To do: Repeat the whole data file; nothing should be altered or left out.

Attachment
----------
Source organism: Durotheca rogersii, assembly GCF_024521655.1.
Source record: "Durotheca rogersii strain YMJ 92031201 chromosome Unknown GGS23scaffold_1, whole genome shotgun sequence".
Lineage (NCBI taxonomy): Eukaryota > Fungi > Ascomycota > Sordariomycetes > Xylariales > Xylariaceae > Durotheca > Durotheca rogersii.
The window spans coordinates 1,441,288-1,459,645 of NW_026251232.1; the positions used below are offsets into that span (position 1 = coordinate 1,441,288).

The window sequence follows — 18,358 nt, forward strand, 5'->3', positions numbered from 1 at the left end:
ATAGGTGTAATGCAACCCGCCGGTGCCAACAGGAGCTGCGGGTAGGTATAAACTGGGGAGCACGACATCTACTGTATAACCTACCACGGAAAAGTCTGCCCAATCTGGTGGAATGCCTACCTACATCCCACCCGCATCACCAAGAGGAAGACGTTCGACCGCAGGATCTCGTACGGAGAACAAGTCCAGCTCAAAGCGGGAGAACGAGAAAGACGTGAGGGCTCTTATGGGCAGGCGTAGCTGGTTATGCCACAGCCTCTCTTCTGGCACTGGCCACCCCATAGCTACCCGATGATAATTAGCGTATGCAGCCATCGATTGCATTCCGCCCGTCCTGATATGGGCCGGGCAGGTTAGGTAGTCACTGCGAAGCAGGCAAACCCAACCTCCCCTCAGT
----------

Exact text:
Source organism: Durotheca rogersii, assembly GCF_024521655.1.
Source record: "Durotheca rogersii strain YMJ 92031201 chromosome Unknown GGS23scaffold_1, whole genome shotgun sequence".
Lineage (NCBI taxonomy): Eukaryota > Fungi > Ascomycota > Sordariomycetes > Xylariales > Xylariaceae > Durotheca > Durotheca rogersii.
The window spans coordinates 1,441,288-1,459,645 of NW_026251232.1; the positions used below are offsets into that span (position 1 = coordinate 1,441,288).

The window sequence follows — 18,358 nt, forward strand, 5'->3', positions numbered from 1 at the left end:
ATAGGTGTAATGCAACCCGCCGGTGCCAACAGGAGCTGCGGGTAGGTATAAACTGGGGAGCACGACATCTACTGTATAACCTACCACGGAAAAGTCTGCCCAATCTGGTGGAATGCCTACCTACATCCCACCCGCATCACCAAGAGGAAGACGTTCGACCGCAGGATCTCGTACGGAGAACAAGTCCAGCTCAAAGCGGGAGAACGAGAAAGACGTGAGGGCTCTTATGGGCAGGCGTAGCTGGTTATGCCACAGCCTCTCTTCTGGCACTGGCCACCCCATAGCTACCCGATGATAATTAGCGTATGCAGCCATCGATTGCATTCCGCCCGTCCTGATATGGGCCGGGCAGGTTAGGTAGTCACTGCGAAGCAGGCAAACCCAACCTCCCCTCAGT